Last night was the worst night I have had since my asthma kicked up. I coughed and coughed and coughed and coughed. Nothing stopped it. Usually one T3 will shut if off in 20 minutes. Even two didn’t work. It was a long night.
Consequently when I did get to sleep I didn’t wake up until late. I think it was close to 11:30. John has caught my cold now and with me coughing all night and his own stuffy nose and coughing he didn’t wake up much before me.
I was weak as a kitten and moving slowly so we had a leisurely breakfast and finally left the cabin about 2 o’clock. We drove back down the valley to the Nusatsum Forest Service Road which will take us to Odegaard Falls and Mt. Purgatory Lookout. The falls are 24.6 km up the road and the lookout is 32.6 km. It was another lovely sunny day so it took us quite awhile to get to the falls trail head due to all the photo stops. Tim, at the Eagle’s Nest told us that the mountains in the Chilcotin Coast rival the Rockies for splendor. We were at Anahim Lake and I had not seen anything near a spectacular mountain, so I disagreed with him. I take it back, Tim. You are absolutely right! The peaks of the Coast Range are gorgeous! Therefore this blog contains lots of pretty mountain pictures. The road criss-crosses the Nusatsum River several times and is navigable to the Odegaard Falls Trail head by car; if you take it slow. There are some rough spots and it is narrow so if you meet another car, which, thankfully we did not, it would be tricky to get by one another.
Look closely at the photo below. It doesn’t do the height of the mountains justice but just at the bottom you can see the grey-green water of the Nusatsum River.Our first glimpse of Odegaard Falls. They drop 175 meters (525′). At the Odegaard Falls Trail head parking area there is a cache, which we found. It was hidden in 2014 and we were the third people to sign it. Obviously a lot of geo-cachers do not venture this far into the bush.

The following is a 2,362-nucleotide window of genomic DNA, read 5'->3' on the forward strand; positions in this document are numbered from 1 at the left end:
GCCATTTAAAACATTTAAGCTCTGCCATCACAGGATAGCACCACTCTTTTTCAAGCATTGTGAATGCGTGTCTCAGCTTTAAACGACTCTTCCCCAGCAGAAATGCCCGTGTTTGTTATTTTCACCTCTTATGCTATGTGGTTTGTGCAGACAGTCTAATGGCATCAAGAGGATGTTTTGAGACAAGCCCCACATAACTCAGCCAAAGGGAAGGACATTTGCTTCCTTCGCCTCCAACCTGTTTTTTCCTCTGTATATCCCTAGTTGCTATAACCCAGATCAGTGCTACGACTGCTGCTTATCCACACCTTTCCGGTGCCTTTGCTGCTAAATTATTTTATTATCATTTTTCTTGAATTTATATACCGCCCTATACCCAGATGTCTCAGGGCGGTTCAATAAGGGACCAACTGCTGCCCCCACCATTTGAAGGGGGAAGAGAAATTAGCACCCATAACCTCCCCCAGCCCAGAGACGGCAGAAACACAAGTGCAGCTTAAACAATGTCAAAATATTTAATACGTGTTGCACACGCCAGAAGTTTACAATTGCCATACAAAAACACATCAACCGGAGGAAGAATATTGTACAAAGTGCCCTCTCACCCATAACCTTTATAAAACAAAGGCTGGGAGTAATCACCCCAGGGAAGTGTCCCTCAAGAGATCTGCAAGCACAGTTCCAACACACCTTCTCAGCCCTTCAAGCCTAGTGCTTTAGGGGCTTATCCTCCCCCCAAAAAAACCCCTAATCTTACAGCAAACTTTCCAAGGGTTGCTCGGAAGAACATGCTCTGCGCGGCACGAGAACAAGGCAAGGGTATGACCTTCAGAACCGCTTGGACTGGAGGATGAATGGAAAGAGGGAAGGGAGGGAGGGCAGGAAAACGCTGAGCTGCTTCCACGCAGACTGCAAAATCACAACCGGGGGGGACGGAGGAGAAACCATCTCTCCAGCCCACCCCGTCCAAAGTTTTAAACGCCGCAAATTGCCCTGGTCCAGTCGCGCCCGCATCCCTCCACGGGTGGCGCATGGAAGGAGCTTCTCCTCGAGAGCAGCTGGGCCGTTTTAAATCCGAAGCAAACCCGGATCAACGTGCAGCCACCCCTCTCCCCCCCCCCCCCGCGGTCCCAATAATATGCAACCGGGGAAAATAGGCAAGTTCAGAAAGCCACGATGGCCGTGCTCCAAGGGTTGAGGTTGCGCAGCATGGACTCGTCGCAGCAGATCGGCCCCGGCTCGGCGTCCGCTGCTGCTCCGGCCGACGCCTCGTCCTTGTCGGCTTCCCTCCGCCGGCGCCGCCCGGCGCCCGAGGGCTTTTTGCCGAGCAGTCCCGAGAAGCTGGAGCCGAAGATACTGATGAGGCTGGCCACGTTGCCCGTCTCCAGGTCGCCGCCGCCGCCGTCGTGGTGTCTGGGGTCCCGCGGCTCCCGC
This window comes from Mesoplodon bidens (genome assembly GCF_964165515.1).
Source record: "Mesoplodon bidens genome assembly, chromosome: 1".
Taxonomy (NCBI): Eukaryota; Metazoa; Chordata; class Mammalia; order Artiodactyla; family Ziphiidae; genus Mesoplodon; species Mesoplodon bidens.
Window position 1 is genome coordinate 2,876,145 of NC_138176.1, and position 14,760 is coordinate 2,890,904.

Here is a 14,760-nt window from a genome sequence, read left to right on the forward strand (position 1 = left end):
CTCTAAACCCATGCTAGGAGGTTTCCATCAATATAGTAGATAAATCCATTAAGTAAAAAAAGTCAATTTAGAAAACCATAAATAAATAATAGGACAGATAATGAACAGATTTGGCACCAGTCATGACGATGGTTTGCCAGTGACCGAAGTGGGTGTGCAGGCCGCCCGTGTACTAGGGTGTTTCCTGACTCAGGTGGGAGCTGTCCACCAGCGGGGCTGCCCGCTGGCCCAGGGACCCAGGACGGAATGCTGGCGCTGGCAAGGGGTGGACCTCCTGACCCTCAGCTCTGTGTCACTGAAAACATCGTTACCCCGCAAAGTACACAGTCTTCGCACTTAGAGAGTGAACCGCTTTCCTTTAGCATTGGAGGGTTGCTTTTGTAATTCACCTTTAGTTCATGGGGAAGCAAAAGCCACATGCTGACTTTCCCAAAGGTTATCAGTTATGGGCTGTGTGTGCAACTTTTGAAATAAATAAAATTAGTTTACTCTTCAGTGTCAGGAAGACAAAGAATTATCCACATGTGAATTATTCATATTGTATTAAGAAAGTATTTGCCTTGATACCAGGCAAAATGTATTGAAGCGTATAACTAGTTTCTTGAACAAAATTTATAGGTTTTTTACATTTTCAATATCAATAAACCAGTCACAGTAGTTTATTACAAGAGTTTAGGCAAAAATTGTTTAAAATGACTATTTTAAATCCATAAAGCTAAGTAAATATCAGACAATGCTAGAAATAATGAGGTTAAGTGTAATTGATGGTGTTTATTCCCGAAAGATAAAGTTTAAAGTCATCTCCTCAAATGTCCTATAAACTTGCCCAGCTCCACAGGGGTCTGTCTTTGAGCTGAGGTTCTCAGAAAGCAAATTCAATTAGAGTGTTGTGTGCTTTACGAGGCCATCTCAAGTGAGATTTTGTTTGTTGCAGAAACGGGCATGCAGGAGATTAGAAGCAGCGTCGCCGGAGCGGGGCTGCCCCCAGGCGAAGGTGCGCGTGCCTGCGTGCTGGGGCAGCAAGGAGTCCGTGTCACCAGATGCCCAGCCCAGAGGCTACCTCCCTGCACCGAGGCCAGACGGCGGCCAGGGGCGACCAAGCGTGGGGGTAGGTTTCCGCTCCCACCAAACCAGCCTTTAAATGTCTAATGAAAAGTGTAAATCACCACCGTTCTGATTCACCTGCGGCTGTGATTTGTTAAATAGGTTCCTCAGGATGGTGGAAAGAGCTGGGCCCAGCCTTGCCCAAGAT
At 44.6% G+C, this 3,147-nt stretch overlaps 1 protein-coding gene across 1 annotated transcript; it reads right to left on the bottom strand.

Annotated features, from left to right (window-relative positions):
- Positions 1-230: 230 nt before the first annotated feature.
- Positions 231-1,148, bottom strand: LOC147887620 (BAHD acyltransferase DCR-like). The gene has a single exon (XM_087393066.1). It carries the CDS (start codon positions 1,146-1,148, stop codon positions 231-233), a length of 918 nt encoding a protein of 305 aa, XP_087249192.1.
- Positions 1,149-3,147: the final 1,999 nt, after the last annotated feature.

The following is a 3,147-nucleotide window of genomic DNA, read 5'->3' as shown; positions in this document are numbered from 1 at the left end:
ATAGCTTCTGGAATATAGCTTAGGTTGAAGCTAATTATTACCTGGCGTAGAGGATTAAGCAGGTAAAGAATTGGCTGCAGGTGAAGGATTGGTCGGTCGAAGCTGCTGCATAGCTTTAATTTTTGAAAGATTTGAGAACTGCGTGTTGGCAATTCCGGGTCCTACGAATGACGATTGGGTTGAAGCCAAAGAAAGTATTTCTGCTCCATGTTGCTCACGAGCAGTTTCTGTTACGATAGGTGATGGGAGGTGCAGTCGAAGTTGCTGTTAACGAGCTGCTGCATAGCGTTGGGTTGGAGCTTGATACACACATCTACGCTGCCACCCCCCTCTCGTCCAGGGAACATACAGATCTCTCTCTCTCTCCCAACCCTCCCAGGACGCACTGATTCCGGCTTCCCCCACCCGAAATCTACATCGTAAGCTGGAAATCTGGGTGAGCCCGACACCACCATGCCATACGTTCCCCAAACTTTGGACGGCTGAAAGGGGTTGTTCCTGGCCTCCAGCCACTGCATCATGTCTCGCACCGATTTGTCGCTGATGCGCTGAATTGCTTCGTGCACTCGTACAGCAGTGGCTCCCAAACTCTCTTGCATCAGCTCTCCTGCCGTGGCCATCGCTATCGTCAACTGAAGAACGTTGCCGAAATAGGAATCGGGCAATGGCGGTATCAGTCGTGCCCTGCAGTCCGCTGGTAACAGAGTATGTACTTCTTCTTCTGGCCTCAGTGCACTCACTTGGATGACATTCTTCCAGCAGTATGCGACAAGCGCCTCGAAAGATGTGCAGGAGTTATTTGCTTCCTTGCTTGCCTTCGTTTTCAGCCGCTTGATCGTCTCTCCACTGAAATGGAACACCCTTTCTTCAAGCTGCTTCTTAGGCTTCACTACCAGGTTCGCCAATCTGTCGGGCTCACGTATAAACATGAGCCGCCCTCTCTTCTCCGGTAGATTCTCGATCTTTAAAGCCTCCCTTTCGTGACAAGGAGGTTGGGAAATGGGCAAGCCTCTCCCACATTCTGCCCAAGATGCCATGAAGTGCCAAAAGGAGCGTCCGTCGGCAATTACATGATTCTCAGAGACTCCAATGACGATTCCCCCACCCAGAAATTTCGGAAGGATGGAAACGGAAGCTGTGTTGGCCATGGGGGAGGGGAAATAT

It is a 20 minute walk along a well maintained forest trail to the bridge lookout at the base of the falls. There are quite a few footbridges and several of them have been re-built recently. There is very little undergrowth in the bush; everything is covered in moss. One of my favourite things. We only went to the lookout at the base of the falls, you can continue along the trail and get closer but we didn’t feel the need and we wanted to drive up to the Purgatory Lookout which was another 7.8 km of rough slow road.
The road from Odegaard Falls to Mount Purgatory is only navigable by high-clearance 4 X 4. As we were hunting around in the trees at the Falls parking lot looking for the geo-cache a couple walked out of the trail and said hello. They were looking at us curiously, obviously trying to figure out what we were doing, but they took a photo of the river and went on their way. We hadn’t gone too far up the road from the Falls when we came to a rock-filled ditch we needed to cross. Parked beside the road was a small car. I said to John, “That couple isn’t hiking up to the lookout from here are they?” It was a hot day, we were way up in the mountains and they probably had at least 6 km of uphill hiking to do. It was now almost 5:30.
Sure enough, we caught up with them about three kilometers from their car and offered them a ride. They very thankfully and readily accepted. And their dog did not hesitate to hop into the back seat as soon as we pushed stuff out of the way to make room. John thoroughly enjoys these back roads where he has to go in and out of four-wheel drive and navigate rough and rugged sections. He got quite a lot of practice on the drive to the lookout. The glacier is actually called Purgatory and it is on Mt. Styx, but Mount Purgatory is the popular name. The view was incredible. We located the cache hidden in the rocks at the lookout, scrambled through the cottonwood brush to see if we could get a better view of another mountain and glacier which was blocked by the trees (no luck) and then got back in the truck to make our way down the mountain. A trip that would take more than an hour even though it is just over 32.5 km to the bottom. Rachel was happy to have a ride down. When they left their car on the roadside they were hoping to hike to the lookout and back to their car by 8 o’clock and get back to their campsite to have a cold supper before bed. We dropped them off at their car at 7 so she planned to make a hot dinner instead. By the time we got to Hagensborg on our way back to Bella Coola it was almost 8:30. The Shop Easy was still open so we popped in and bought some frozen pizza to have for dinner in our cabin. By 10 pm I had checked my photos and selected them for this blog and it was bedtime. I was much too tired to write the text and put it all together. Sorry about that.